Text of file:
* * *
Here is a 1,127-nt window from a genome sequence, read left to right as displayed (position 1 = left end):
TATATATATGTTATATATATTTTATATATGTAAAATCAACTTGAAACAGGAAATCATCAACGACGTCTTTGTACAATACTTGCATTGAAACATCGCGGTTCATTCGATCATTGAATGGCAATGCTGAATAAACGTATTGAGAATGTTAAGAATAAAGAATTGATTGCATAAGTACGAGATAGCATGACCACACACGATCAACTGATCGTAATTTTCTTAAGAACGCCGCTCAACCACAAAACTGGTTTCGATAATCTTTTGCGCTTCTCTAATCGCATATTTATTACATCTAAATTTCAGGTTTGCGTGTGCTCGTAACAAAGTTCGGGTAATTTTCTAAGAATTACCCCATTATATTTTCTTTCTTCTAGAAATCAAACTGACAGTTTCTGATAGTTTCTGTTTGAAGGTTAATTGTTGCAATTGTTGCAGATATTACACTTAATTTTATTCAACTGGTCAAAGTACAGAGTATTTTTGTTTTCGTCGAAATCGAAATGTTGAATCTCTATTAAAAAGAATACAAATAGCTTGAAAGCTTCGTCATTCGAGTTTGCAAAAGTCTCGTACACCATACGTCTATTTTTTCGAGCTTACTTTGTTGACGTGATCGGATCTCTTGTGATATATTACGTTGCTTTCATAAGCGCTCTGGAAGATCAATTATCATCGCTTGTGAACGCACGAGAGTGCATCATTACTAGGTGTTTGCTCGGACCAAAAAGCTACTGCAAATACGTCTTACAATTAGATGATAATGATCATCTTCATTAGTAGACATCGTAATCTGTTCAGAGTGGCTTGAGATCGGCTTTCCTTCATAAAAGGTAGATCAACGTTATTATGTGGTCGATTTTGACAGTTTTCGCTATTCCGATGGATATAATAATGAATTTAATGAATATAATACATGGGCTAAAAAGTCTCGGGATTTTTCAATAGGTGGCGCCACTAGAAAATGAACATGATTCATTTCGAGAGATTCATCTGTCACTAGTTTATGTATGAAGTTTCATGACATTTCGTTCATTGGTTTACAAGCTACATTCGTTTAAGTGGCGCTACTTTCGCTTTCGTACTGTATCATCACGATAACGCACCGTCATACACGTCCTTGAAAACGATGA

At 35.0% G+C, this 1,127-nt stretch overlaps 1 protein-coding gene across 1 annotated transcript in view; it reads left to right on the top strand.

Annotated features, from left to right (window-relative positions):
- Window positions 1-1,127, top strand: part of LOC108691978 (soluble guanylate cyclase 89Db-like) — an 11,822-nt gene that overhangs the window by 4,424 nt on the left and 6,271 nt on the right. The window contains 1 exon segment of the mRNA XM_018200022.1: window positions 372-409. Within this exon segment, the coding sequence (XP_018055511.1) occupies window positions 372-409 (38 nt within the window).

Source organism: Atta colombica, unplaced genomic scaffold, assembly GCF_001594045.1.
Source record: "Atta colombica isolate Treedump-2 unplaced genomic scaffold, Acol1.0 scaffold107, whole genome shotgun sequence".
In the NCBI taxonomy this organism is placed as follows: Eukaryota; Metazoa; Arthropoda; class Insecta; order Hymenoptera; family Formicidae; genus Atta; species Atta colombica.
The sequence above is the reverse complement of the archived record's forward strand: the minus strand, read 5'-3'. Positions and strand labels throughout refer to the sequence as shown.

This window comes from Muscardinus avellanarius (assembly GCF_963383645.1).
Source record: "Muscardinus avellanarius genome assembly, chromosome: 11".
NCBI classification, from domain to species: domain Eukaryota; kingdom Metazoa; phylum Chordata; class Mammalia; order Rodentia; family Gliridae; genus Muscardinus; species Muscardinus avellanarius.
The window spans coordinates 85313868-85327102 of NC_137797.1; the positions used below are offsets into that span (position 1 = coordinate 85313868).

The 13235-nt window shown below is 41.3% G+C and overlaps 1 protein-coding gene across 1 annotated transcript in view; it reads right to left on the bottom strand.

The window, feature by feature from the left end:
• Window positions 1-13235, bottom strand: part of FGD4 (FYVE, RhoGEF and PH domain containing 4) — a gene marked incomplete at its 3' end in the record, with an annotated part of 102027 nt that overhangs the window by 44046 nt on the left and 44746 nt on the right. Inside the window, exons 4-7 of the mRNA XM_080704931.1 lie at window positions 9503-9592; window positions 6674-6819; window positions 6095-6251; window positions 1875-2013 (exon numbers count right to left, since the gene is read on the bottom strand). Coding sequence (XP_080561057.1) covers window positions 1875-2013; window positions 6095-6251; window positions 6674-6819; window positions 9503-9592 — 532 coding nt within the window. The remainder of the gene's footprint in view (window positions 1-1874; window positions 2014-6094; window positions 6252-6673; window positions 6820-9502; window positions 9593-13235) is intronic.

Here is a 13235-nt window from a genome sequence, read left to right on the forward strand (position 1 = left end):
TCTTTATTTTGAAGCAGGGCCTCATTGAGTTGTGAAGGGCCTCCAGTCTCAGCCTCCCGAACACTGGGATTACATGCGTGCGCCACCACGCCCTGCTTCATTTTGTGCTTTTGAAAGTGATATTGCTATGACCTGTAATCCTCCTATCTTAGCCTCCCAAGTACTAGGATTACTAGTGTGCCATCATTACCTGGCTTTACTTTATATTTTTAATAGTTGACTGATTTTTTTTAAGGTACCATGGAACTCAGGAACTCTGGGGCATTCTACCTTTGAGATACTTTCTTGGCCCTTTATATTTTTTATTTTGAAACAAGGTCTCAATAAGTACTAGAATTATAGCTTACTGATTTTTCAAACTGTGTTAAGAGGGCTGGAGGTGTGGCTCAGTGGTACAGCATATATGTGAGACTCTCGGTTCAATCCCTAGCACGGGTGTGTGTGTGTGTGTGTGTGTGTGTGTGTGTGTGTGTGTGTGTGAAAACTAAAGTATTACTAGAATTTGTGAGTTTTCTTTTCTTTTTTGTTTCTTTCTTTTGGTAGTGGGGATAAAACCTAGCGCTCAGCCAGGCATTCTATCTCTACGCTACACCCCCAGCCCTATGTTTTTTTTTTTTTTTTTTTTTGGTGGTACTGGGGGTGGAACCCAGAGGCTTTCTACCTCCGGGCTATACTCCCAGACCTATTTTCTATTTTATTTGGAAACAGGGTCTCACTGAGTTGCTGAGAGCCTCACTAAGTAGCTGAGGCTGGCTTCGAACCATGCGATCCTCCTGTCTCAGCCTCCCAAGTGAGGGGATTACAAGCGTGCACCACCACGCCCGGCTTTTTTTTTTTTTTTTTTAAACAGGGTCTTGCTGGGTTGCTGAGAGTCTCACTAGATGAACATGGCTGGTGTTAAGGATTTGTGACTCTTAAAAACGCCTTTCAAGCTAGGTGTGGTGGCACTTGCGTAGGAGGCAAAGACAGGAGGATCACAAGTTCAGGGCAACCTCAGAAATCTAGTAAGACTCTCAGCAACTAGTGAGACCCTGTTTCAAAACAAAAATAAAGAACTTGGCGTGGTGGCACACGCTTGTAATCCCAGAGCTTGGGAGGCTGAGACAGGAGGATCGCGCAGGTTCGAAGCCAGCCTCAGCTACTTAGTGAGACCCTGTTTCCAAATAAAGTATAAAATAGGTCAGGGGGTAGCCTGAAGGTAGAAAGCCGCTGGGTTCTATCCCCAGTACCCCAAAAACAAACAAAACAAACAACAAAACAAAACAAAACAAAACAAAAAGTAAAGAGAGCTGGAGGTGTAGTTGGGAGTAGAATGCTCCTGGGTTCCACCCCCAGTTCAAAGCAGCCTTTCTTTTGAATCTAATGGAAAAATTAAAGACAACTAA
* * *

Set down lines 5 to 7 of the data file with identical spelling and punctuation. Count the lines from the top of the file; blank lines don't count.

- Window positions 1-1,127, top strand: part of LOC108691978 (soluble guanylate cyclase 89Db-like) — an 11,822-nt gene that overhangs the window by 4,424 nt on the left and 6,271 nt on the right. The window contains 1 exon segment of the mRNA XM_018200022.1: window positions 372-409. Within this exon segment, the coding sequence (XP_018055511.1) occupies window positions 372-409 (38 nt within the window).

Source organism: Atta colombica, unplaced genomic scaffold, assembly GCF_001594045.1.
Source record: "Atta colombica isolate Treedump-2 unplaced genomic scaffold, Acol1.0 scaffold107, whole genome shotgun sequence".